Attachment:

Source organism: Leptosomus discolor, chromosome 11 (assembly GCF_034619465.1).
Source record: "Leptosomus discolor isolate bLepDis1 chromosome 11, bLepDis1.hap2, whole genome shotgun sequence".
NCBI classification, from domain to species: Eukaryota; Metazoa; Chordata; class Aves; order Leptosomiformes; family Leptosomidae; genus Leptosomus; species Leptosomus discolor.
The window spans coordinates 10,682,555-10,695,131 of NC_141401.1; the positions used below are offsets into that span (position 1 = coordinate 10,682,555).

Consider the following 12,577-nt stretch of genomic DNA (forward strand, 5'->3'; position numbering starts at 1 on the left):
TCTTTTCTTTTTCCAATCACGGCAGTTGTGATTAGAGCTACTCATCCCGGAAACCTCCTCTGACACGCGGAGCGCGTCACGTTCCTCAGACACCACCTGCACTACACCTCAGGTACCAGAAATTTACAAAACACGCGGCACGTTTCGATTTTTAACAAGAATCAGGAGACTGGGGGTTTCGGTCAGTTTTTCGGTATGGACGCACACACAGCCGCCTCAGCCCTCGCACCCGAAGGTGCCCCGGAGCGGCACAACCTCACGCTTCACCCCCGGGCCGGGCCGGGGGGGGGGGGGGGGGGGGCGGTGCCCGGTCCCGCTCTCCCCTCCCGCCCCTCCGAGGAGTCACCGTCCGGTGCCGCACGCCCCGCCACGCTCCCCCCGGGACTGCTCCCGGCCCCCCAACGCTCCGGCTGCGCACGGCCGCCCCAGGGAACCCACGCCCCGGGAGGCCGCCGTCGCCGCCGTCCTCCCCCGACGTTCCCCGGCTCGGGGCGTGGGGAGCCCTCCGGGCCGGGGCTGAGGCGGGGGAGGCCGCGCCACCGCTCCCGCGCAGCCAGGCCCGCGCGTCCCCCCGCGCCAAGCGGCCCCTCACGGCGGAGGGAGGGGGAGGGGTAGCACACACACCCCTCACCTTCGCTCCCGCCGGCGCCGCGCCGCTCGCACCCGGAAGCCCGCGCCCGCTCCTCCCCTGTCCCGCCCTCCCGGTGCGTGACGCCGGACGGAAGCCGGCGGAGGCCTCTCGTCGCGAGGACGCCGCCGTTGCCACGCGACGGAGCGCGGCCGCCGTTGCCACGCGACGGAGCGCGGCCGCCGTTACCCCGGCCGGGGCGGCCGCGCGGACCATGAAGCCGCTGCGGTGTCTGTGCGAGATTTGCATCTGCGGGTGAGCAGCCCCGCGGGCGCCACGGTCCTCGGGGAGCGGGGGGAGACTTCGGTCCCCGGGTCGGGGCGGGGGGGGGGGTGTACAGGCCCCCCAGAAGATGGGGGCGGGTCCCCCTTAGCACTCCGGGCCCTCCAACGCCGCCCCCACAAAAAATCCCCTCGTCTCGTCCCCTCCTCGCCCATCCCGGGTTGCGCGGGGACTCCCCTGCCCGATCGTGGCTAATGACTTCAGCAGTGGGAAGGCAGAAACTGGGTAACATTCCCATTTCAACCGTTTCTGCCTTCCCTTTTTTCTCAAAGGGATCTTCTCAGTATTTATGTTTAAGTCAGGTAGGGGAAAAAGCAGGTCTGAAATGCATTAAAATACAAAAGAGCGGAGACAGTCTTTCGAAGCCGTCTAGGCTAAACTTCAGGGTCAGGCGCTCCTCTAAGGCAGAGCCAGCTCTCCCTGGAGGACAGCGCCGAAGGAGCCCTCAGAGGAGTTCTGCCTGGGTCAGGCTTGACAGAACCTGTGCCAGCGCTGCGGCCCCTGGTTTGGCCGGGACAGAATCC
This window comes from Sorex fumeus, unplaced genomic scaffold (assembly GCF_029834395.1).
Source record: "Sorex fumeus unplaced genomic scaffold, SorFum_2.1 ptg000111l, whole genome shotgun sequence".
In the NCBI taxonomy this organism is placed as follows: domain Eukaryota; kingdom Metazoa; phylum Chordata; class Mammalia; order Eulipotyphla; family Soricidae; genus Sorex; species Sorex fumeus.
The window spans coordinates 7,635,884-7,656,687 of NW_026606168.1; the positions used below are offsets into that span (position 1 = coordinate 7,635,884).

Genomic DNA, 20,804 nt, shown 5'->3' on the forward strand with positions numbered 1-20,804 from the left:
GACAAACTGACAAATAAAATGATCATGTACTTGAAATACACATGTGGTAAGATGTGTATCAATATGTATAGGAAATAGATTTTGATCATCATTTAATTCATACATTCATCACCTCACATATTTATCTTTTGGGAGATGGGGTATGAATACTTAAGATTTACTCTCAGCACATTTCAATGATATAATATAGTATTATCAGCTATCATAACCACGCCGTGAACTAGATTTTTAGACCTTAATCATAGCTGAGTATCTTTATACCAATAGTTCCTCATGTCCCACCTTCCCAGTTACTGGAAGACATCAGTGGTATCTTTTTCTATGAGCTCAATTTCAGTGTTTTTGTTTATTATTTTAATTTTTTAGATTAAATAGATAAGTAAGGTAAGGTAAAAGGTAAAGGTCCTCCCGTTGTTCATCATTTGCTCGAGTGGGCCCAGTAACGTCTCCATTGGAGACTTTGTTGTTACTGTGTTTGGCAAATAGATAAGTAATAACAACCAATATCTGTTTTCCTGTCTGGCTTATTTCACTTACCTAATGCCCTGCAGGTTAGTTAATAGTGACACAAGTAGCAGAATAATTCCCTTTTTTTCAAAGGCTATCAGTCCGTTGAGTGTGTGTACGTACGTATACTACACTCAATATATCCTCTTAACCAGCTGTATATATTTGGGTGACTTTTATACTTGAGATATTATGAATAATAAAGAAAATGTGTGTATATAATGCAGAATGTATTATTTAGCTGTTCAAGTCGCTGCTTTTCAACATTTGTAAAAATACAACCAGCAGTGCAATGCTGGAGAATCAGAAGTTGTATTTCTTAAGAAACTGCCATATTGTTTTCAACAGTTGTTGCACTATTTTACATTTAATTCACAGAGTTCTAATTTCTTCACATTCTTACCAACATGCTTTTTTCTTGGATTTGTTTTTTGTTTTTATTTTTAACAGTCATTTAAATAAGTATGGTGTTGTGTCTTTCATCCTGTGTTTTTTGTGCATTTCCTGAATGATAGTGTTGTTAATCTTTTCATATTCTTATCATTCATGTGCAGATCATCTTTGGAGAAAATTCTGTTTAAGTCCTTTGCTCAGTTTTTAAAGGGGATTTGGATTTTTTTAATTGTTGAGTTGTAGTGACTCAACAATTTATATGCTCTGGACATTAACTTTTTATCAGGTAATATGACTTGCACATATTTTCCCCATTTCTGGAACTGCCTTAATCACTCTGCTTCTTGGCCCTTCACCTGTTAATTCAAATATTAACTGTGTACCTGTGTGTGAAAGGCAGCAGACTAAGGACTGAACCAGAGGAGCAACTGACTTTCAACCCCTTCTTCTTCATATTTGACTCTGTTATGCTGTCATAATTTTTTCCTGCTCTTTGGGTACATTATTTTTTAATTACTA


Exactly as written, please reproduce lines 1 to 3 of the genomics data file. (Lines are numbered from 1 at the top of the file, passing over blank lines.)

Source organism: Leptosomus discolor, chromosome 11 (assembly GCF_034619465.1).
Source record: "Leptosomus discolor isolate bLepDis1 chromosome 11, bLepDis1.hap2, whole genome shotgun sequence".
NCBI classification, from domain to species: Eukaryota; Metazoa; Chordata; class Aves; order Leptosomiformes; family Leptosomidae; genus Leptosomus; species Leptosomus discolor.